Daqarta for DOS Contents



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Daqarta for DOS
Data AcQuisition And Real-Time Analysis
Shareware for Legacy Systems
(Use Daqarta for Windows with modern systems)

From the Daqarta for DOS Help system:


It is perfectly acceptable to create Key Macros that invoke other previously-defined Key Macros. This can not only save a lot of keystrokes if you find yourself using the same basic sequences in different macros, but it likewise saves those keystrokes from being repeatedly stored in macro memory. In this respect, Key Macros behave more like the subroutine calls of a high-level programming language, rather than the language "macros" that just insert the same sequence at each use.

You can "nest" macros up to 16 levels deep. In other words, you could create a macro

    that calls a macro
        that calls a macro
            that calls a macro
up to 16 levels total. This is most likely WAY more than you will ever need. Note that there is no specific limit (other than available macro memory) on the number of macro calls made by a single macro, only their maximum depth. So you can have a macro that
                 then             then             ...
    calls a macro     calls a macro    calls a macro
until you run out of memory.

If, while you are storing a Key Macro with KeySt, you try to invoke the same ID you are storing, you will get an alert and an error message that says:

    'N KeySt in progress... no KeyRn reentry.'
where 'N' is the macro ID. This prevents a "recursive" macro that would call itself in an endless loop.


One you have created a Key Macro using KeySt, you can run it a predetermined number of times with the Loop command. Hit SHIFT-L and you will be prompted with:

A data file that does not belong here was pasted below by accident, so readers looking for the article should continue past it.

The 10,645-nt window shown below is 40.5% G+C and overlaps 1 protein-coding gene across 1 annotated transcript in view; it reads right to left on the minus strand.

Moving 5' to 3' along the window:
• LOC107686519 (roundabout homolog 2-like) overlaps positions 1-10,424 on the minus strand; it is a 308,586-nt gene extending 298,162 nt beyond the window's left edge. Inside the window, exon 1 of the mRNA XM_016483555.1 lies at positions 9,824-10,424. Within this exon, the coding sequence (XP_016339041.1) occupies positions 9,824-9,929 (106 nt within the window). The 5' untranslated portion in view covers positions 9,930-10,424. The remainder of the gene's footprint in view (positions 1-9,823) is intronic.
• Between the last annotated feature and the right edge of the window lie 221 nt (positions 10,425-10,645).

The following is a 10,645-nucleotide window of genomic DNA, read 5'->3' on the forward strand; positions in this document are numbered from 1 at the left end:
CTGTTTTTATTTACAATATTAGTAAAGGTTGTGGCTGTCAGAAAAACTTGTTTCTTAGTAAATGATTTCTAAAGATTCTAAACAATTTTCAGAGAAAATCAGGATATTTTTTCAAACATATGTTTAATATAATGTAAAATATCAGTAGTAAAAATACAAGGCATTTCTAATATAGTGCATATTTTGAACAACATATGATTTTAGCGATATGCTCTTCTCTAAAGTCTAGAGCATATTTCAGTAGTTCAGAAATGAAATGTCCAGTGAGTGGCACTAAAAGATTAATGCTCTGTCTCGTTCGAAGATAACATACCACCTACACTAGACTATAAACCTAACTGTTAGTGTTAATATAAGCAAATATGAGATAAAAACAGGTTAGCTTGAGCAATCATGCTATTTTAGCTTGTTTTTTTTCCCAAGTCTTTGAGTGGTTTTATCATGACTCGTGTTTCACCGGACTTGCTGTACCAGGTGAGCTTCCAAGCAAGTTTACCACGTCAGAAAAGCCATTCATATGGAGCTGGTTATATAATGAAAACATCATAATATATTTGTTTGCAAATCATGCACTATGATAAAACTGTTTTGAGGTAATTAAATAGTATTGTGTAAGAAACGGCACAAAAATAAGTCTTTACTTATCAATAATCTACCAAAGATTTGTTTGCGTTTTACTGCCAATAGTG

'Key Macro Loop count:'
Enter a value from 2 through 65534, and as soon as you hit ENTER you will see the normal KeyRn prompt:
    'Run Key Macro:'
Hit the ID key for the desired macro and Daqarta will immediately execute it the specified number of times.

If you enter a Loop count of 0 or 1, the macro will run only once, so there is no point in using the Loop command.

If you enter a Loop count of 65535, or any negative value, the macro will not stop after 65535 repetitions, but will repeat indefinitely until an error condition or a manual ESC key is encountered. This allows you to print all the files in a series, for example, regardless of the exact number. You would first create a macro that reads a file with InDat and executes PrintScreen. Then you would run it in an indefinite Loop with IncNm active to print all the remaining files. As soon as InDat tried to read a non-existent file, the loop would exit on the 'File not found' error.

A Loop macro may be invoked from within another that you are defining with KeySt. During the definition entry, you might not want to wait for the specified count of Loop passes, especially if it is very large. In this case, conclude the count value entry with SHIFT-ENTER instead of a simple ENTER, and just for the KeySt you will get only a single run of the selected Loop macro. When you later run the new macro with KeyRn, the embedded Loop macro will run the specified number of times.

Indefinite Loops (negative or 65535 count) always run only a single time during KeySt, whether you use SHIFT-ENTER or not.

Loop macros may be nested just like any other Key Macro, up to 16 levels deep. This is ideal for collecting data in multiple variable series, like stimulus frequency and level. Here is a typical strategy outline for collecting data at X levels for each of Y different frequencies:

  • Define macro C to:
  • Define macro I which will:
    • Increment the stimulus level.
    • Collect and save data with macro C.
  • Define macro L which will:
    • Set a base stimulus Level.
    • Collect and save data with macro C.
    • Loop X-1 times on macro I to increment and collect.
  • Define macro F to:
    • Increment the stimulus Frequency.
    • Loop Y-1 times on macro L to collect X Levels.
  • Define macro E to run the whole Experiment:
    • Collect X levels at the base frequency with macro L.
    • Use macro F to collect X levels at each of the remaining Y-1 frequencies.

In actual use, you would first set a base frequency, then run macro E to do all the work. For a standard test series, you could define macro S to do the entire Setup, including the base frequency, and then run macro E automatically.


The Quit key is valid for use use in Key Macros. This is actually more useful than it may first appear, since in conjunction with the Auto-Initialization Key Macro it allows completely automated operation of Daqarta from a batch file. This allows you to run another program after Daqarta, without user intervention.